Working to build healthy, moral societies in the Lone Star State, Anglos viewed their Mexican neighbors as culturally and morally defective and saw them as dirty, promiscuous and therefore unhealthy. In another letter, Helen Chapman wrote, "They are a strange people, these Mexicans, good hewers of wood and drawers of water, but low on motive power." Anglos interpreted Mexicans' so-called laziness medically, which implied that the entire population was inherently unhealthy.
These ideas gave birth to the image of the "dirty Mexican," an enduring U.S. racial trope. Moore emphasized the uncleanliness of Mexican neighborhoods in Brownsville, writing, "The Mexicans are a miserable race of beings . . . existing in squalid wretchedness in their foul cabins, very ignorant and superstitious." This depiction came a few years after the 1849 cholera epidemic struck the area. There were structural reasons the disease spread through Mexican neighborhoods, as poor, dense living conditions facilitated cholera's transmission. However, Dr. Moore ignored this, making racial arguments instead that reinforced perceptions of ethnic Mexicans as racially inferior to whites.
Race then became justification for medical action. In the 1880s, for example, the U.S. Marine Hospital Service responded to a yellow fever epidemic by quarantining predominantly Mexican towns in South Texas and cutting them off from the rest of the state. Doctors didn't know the mosquitoes transmitted the disease. So quarantining didn't work. In fact, it exacerbated a sense that public health initiatives didn't work to protect Anglos, which intensified discrimination. In Dr. Moore's description of Brownsville and its population decades earlier, he underscored the medical dangers that these Mexican spaces and Mexican peoples posed to Anglo Americans, an idea continuously applied in Texas.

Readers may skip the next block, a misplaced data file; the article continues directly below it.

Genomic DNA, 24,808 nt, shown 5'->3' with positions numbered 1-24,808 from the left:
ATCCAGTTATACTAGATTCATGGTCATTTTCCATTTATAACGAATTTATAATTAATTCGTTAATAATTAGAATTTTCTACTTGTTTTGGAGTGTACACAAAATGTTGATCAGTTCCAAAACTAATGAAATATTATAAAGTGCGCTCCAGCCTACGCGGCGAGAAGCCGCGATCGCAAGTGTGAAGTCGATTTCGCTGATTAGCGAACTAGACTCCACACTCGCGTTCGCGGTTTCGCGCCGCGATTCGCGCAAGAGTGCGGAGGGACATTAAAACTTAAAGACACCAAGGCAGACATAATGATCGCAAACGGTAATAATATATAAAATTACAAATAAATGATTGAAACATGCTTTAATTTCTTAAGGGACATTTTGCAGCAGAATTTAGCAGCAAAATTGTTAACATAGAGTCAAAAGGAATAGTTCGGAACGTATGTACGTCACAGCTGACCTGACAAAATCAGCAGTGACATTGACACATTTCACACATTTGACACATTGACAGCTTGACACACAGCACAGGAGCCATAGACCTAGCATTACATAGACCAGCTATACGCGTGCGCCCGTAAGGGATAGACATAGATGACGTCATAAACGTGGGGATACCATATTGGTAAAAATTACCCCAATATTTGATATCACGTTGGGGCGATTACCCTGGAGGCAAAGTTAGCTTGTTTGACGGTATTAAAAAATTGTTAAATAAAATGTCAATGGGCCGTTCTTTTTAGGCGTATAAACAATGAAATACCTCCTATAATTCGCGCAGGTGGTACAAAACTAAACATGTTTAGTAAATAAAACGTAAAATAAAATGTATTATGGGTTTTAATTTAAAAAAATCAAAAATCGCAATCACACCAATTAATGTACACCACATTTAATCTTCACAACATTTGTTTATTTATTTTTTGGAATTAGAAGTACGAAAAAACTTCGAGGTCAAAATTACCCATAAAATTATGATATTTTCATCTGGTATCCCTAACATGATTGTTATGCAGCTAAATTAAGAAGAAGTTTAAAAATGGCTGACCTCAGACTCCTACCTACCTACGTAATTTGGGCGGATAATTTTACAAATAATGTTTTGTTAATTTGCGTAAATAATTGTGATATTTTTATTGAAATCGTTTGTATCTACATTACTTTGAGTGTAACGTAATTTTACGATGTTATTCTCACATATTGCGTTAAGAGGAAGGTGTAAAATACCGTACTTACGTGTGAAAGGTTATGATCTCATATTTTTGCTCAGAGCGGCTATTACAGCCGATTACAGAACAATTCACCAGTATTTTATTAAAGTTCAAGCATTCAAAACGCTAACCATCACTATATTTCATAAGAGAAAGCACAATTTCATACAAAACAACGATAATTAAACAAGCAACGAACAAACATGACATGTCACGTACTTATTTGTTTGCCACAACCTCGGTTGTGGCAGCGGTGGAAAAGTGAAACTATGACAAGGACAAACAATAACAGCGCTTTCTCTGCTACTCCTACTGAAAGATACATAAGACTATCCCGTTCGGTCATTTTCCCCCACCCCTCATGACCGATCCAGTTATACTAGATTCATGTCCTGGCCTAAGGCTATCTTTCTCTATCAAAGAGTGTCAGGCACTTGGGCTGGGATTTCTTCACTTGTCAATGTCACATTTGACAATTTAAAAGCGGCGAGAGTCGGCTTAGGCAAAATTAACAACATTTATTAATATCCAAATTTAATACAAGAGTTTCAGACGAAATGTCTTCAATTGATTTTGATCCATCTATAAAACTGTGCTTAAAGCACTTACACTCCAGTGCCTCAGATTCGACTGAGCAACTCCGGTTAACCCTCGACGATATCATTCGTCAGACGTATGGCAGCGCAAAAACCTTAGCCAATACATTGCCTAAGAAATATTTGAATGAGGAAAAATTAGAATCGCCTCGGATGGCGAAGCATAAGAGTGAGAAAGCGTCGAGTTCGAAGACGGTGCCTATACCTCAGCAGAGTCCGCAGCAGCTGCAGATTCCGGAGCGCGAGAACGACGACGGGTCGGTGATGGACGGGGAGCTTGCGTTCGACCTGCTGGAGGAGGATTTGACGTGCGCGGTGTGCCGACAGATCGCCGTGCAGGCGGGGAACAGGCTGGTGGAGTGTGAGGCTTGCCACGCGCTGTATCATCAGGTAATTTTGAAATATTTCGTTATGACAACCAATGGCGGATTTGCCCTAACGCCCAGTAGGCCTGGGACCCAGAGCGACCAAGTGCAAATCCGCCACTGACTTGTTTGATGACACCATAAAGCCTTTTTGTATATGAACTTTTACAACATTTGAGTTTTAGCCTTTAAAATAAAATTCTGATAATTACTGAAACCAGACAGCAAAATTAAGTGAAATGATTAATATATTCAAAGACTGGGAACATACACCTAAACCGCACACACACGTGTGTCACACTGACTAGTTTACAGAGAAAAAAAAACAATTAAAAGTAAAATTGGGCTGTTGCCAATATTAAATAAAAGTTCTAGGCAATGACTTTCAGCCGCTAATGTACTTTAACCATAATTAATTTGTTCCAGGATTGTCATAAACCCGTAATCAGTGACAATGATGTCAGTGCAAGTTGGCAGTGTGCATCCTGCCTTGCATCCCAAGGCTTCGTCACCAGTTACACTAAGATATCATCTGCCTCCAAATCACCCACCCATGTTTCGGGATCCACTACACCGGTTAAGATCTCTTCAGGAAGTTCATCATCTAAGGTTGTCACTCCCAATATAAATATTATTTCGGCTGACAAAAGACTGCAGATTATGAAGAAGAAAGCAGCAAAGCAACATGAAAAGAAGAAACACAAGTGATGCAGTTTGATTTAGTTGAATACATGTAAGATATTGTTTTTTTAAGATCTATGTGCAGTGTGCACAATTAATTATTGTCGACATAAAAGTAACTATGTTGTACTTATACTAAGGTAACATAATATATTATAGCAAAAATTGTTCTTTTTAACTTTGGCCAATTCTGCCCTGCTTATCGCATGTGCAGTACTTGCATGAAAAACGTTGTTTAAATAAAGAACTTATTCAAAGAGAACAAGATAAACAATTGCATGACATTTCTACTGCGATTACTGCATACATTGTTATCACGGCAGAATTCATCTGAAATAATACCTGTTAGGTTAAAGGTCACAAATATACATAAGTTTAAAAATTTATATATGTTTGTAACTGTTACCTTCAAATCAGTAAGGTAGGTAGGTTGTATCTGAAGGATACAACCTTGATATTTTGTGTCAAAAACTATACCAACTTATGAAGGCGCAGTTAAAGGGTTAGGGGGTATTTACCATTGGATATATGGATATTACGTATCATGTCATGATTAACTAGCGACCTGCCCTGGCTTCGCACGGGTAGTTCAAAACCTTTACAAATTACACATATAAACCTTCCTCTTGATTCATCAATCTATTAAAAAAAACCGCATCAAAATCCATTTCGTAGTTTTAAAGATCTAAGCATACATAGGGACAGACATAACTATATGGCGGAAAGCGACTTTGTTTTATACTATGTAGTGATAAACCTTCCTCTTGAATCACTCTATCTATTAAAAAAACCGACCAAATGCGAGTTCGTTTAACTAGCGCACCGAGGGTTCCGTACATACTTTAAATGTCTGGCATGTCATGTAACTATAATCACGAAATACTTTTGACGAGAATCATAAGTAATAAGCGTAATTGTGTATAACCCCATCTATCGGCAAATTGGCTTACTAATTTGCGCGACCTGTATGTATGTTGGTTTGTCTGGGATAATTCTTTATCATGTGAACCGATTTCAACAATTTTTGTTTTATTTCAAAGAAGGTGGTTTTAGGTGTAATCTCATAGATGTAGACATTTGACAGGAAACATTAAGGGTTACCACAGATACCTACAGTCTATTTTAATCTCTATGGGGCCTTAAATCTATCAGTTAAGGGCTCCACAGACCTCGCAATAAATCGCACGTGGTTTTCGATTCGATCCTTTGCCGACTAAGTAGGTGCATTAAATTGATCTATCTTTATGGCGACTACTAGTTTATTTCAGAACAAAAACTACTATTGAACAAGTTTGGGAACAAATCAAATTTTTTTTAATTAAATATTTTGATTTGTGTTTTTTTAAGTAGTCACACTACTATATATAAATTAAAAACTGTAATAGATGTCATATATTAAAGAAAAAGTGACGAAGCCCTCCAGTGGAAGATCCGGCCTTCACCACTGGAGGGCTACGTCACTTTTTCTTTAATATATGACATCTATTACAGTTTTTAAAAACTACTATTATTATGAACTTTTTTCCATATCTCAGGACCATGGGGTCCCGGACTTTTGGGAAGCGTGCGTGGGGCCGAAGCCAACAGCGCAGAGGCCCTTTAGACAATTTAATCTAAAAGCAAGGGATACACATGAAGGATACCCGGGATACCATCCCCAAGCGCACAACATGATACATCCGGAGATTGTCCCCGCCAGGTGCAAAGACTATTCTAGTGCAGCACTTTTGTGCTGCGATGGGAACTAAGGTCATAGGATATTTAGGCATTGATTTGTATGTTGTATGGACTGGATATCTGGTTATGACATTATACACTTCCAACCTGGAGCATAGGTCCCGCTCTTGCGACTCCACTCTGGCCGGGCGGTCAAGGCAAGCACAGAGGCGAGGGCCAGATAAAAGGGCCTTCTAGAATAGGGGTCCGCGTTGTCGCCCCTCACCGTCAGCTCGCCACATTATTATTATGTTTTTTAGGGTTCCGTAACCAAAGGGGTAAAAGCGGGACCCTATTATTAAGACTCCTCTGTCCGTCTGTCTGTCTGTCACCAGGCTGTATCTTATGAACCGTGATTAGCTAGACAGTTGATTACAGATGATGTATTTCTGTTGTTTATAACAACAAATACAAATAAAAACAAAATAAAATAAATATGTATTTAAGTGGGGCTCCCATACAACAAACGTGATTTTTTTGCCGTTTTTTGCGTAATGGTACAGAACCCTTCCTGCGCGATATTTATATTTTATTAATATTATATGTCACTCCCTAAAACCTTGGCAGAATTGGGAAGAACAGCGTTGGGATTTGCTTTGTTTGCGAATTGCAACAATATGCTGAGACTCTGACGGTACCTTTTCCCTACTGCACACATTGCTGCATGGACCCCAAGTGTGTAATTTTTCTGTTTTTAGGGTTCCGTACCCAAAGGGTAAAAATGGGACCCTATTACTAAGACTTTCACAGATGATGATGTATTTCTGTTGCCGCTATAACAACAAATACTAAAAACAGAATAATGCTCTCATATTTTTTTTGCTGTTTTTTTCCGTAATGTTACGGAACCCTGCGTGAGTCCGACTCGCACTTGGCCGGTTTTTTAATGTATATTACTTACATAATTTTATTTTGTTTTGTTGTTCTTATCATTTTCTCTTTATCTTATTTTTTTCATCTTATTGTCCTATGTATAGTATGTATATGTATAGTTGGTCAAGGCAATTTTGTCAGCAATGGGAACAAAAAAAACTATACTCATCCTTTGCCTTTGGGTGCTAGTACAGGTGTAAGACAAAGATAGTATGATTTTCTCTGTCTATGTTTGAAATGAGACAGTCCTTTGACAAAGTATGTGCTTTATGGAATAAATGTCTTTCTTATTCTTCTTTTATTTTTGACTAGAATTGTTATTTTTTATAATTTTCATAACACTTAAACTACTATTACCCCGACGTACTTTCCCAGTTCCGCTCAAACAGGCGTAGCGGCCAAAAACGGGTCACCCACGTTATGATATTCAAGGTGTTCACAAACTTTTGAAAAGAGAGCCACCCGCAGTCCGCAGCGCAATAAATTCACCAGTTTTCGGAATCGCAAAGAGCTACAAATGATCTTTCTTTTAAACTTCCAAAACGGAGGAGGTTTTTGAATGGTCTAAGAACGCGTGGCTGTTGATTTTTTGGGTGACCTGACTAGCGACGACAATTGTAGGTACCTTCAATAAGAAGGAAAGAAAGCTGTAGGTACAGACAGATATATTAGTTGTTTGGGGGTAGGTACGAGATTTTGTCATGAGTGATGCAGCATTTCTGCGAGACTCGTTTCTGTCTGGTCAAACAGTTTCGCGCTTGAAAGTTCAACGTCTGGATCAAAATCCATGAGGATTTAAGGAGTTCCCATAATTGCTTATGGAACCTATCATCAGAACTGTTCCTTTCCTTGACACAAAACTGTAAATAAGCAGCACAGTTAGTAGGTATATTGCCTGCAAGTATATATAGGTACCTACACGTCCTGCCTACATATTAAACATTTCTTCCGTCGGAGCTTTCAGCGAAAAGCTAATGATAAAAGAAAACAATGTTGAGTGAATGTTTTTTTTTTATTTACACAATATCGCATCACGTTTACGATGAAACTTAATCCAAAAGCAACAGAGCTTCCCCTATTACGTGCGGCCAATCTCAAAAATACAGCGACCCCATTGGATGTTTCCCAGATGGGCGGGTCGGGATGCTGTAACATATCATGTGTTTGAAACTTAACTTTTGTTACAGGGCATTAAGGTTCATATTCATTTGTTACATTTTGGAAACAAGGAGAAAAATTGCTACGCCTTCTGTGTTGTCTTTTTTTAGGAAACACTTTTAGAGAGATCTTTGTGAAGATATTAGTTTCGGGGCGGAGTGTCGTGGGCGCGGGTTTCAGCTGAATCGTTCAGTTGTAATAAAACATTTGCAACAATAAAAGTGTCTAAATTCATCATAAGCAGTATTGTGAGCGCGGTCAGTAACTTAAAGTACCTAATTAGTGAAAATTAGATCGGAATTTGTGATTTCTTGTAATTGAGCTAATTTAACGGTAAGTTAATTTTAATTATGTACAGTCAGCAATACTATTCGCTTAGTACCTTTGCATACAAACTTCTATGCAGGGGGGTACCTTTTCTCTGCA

Even though Mexicans had lived in Texas for generations, Anglos came to see all Mexicans as foreign as a result of these medical-racial assumptions, which then became justification for imperialism and violent treatment at the hands of Anglo Americans. The same scripts repeated later in the 19th century and into the 20th, as Anglos continued to frame Mexican people as a threat to American health, at border crossings and during epidemics. The United States then used this approach at ports of entry for foreign-born people more broadly. Immigration officials conducted intrusive and humiliating exams among entire groups of people that it marked as disease carriers. On Angel Island in California, and at the U.S.-Mexico border, for example, U.S. authorities stripped Chinese and Mexican immigrants naked to examine their bodies, applied toxic sprays and sent them to kerosene baths.
As we grapple with covid-19 and, later, assess our responses, we should resist the president's insistence that the pandemic we face is a foreign import. By casting the disease as foreign, the administration has sought to avoid responsibility for dealing with all of the homegrown problems that make containing the spread of the illness so difficult: our poor health care system, our lack of social safety net and the administration's own failure to provide testing. Two centuries ago Anglo-Americans invented the idea of the "foreign virus" to package as scientific the violent expansion of the nation for white Americans. We can't let this happen again.
Goldberg is an associate professor of history at the University of Houston. He is the author of "Conquering Sickness: Race, Health, and Colonization in the Texas Borderlands." This piece was written for The Washington Post.